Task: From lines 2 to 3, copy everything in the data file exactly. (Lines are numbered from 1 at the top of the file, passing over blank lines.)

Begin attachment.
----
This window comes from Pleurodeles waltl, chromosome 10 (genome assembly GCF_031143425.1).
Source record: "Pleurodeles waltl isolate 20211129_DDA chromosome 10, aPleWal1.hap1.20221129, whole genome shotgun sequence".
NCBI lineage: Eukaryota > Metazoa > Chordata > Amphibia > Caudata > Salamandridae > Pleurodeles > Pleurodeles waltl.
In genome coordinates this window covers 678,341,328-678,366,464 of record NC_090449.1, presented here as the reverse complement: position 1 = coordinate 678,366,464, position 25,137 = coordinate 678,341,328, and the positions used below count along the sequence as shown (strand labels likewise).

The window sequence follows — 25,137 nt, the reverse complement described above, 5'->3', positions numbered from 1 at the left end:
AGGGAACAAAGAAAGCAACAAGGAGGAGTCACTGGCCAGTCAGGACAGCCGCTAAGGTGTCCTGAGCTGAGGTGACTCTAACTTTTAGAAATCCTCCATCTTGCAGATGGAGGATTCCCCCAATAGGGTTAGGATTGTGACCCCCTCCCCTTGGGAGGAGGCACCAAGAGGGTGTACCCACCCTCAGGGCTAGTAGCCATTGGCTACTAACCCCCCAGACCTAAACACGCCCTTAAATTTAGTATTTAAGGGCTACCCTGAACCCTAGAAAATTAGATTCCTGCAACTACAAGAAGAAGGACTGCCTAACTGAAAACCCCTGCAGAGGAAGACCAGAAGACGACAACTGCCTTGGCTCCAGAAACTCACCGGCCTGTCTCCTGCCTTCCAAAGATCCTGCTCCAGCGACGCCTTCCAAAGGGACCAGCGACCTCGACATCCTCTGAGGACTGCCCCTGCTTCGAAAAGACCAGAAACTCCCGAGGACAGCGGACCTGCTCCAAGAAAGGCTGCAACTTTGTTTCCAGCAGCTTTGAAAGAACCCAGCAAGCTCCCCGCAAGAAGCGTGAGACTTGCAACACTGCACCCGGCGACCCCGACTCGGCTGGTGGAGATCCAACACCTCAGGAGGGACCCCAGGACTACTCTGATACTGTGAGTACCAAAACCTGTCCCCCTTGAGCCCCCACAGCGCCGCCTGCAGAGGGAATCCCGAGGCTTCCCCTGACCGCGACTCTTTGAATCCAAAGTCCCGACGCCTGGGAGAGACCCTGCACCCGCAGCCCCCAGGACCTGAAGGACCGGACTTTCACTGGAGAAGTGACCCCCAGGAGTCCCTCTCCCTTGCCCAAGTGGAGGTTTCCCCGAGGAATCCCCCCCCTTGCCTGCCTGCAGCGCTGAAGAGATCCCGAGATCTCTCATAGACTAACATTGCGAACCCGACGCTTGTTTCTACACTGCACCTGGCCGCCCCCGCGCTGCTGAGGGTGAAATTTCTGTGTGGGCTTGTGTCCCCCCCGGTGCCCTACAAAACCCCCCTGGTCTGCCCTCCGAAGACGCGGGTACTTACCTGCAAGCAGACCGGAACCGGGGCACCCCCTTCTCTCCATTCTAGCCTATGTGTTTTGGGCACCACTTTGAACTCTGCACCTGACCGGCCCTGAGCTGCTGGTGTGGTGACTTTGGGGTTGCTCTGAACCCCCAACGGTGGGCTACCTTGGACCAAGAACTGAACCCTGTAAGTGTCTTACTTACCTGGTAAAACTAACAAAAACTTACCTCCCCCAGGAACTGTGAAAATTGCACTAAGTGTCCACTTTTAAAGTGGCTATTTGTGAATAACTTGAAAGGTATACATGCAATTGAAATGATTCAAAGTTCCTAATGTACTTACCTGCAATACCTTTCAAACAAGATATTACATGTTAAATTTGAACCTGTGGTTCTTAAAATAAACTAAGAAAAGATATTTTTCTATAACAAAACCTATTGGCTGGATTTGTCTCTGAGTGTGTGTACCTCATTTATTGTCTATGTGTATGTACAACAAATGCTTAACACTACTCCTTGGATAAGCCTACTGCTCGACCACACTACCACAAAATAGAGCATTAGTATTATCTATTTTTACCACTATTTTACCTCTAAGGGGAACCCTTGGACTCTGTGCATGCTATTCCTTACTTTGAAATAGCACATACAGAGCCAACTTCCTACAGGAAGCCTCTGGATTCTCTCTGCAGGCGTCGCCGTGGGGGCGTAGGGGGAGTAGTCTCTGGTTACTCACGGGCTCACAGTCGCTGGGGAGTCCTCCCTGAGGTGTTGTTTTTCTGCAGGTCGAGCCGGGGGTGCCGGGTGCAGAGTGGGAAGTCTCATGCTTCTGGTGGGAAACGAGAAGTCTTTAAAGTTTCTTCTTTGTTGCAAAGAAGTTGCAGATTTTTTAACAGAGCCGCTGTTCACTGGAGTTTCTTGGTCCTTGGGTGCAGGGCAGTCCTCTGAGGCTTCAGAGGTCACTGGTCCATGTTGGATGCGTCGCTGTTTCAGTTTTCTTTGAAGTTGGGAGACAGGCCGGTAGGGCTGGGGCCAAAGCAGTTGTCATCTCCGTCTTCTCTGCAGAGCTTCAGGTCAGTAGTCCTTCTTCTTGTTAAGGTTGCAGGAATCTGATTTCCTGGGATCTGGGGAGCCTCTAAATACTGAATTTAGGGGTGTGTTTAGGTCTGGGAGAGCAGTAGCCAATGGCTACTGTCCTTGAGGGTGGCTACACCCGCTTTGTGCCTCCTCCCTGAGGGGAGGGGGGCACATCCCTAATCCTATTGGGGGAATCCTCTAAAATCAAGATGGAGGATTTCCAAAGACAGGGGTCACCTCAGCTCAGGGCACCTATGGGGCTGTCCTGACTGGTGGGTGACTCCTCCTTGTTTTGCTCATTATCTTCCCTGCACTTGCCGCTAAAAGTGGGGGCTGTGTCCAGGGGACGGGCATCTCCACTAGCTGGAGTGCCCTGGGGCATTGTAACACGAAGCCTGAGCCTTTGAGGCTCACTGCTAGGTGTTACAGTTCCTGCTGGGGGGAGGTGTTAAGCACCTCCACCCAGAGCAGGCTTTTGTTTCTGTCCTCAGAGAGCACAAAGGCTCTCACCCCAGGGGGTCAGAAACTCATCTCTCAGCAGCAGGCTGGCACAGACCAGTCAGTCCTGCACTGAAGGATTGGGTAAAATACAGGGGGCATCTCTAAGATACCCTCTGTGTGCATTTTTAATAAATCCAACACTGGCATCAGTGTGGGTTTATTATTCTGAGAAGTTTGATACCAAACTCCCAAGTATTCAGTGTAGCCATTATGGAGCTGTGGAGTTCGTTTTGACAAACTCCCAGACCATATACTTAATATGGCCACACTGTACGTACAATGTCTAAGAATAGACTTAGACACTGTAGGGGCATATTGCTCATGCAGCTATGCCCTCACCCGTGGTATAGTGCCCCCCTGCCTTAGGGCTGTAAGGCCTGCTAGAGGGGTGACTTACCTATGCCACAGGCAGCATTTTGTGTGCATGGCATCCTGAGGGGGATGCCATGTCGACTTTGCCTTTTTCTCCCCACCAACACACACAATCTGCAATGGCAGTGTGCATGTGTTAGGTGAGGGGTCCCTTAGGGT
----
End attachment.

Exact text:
Source record: "Pleurodeles waltl isolate 20211129_DDA chromosome 10, aPleWal1.hap1.20221129, whole genome shotgun sequence".
NCBI lineage: Eukaryota > Metazoa > Chordata > Amphibia > Caudata > Salamandridae > Pleurodeles > Pleurodeles waltl.